China and Capitalism

A History of Business Enterprise in Modern China


David Faure

ISBN : 978-962-209-784-1

History Understanding China: New Viewpoints on History and Culture

January 2006

136 pages, 6″ x 7″

  • HK$125.00

Also available in Hardback HK$295.00

Written by one of the most distinguished experts on China’s economic and business history, China and Capitalism provides a highly original and at the same time clear and readable approach to understanding the development of business in China from 1500 to the 1990s. David Faure then uses the picture he has assembled to shed new light on the strengths and weaknesses of Chinese business today. The book is written to be accessible to people with little background in China or Chinese business practice.

Dr Faure describes three phases in the development of Chinese business from the sixteenth to the twentieth century. In the traditional phase, from the sixteenth to the eighteenth century, Chinese business relied on contracts as well as on ritual propriety. In the modernizing phase, from the second half of the nineteenth century to the first half of the twentieth century, Chinese business had to adapt to the introduction of company law and legal standards of accounting. In the contemporary phase, from the middle of the twentieth century to the present day, China emerged from a control economy to a vibrant market by embracing once again the changes introduced in the modernizing phase.

General readers, including students and teachers in courses touching on but not primarily devoted to the Chinese experience, will find in this book the most comprehensive account of China’s business development in the last five centuries and many insights into the workings of China’s modern business scene. Specialist readers will find a highly original approach to the history of business in China.

David Faure is University Lecturer in Modern Chinese History and Fellow, St Antony’s College, Oxford; and currently Professor of History at the Chinese University of Hong Kong.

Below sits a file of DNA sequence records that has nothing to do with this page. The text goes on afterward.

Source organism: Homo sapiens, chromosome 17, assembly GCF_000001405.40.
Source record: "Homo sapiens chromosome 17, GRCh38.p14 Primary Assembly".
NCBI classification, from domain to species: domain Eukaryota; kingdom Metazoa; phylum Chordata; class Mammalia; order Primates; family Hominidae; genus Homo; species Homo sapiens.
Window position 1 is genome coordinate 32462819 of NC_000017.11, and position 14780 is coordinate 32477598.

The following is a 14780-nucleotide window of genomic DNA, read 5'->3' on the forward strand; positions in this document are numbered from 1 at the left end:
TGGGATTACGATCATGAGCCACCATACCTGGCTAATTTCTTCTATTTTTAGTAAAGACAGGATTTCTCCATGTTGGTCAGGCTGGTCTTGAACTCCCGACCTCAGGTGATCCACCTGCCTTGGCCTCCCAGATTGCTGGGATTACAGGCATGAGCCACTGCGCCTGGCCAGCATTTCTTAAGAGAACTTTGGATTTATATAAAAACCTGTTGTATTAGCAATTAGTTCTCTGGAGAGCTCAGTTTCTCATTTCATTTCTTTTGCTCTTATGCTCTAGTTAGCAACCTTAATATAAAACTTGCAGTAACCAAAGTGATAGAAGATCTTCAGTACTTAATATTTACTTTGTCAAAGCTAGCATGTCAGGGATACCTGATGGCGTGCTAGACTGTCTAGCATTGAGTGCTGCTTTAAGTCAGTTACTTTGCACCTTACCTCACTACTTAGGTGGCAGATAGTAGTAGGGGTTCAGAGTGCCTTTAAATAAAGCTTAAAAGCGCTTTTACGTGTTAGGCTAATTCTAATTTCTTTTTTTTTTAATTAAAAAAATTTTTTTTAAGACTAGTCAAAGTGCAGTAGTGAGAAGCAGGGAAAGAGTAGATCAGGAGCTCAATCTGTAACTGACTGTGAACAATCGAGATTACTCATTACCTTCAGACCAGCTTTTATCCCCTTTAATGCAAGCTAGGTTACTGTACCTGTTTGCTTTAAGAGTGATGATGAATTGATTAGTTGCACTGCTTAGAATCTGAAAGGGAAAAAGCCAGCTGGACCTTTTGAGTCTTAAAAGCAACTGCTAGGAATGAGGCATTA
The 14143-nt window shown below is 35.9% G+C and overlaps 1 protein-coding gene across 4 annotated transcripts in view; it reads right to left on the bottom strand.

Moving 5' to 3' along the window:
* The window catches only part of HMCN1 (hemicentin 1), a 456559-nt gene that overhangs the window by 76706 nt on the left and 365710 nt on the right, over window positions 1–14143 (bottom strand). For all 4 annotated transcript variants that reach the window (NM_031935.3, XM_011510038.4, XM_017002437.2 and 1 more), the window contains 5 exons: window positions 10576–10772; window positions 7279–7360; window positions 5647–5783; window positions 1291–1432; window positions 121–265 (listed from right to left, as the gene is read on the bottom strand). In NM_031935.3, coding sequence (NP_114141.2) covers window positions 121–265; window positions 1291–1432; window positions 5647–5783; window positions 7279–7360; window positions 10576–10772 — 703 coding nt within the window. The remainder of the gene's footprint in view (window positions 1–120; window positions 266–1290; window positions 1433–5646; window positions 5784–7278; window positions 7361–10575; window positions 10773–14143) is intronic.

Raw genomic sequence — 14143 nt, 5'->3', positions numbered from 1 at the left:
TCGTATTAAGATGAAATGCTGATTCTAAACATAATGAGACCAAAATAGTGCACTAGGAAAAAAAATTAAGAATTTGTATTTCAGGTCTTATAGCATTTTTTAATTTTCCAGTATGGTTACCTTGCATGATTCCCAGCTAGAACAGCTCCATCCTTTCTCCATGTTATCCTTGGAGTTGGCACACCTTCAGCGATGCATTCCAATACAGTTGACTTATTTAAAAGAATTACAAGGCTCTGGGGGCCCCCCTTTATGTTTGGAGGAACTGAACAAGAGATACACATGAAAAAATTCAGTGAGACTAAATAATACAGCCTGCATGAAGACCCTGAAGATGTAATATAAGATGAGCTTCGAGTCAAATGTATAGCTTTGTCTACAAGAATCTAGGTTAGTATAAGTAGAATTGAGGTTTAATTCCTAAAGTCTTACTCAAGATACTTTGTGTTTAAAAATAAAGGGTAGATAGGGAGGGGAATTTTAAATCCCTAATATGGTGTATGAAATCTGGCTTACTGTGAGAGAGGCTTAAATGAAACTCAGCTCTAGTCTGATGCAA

“This small book is a tour de force. In remarkably brief compass, David Faure identifies and addresses key issues in Chinese business history between 1500 and the present. For China specialists, he sets a research agenda covering five centuries, and for business historians outside the China field, he provides a sweeping synthesis that includes tantalizing comparisons between China and the West.” —Sherman Cochran, Hu Shih Professor of History, Cornell University

“In his usual strong and provocative style, David Faure provides fascinating new ideas on the reasons for China falling behind the West from the nineteenth century, and spans the 1949 divide with sharp observations on the historical origins of China’s contemporary economic problems and structures.” —Tim Wright, Professor of Chinese Studies, University of Sheffield

“This book offers valuable insights to both the historian and the economist seeking to understand the contrasting trajectories taken by China and the West. The comparison between the Western corporation governed by law and the Chinese family lineage governed by ritual goes to the heart of the difference between the two civilizations. It is a gem, sure to lend brilliance to many a future chain of scholarly argument.” —Leslie Young, Professor of Finance and Executive Director, the Asia Pacific Institute of Business, The Chinese University of Hong Kong

“Engagingly written by one of the most distinguished economic historians of China, China and Capitalism focuses on a central theme: why was China underdeveloped, and what was the role of the corporate economy in this underdevelopment? The book is a double success. It explores with great insight Chinese economic history from 1500, and interprets with real understanding the economic, social, and legal environments of China’s fluctuating economic experience before the ‘take-off’ of recent decades. This is a sophisticated and accessible book that will appeal to European historians as well as students of capitalism.” —Raj Brown, Reader in Business History, School of Management, Royal Holloway College, University of London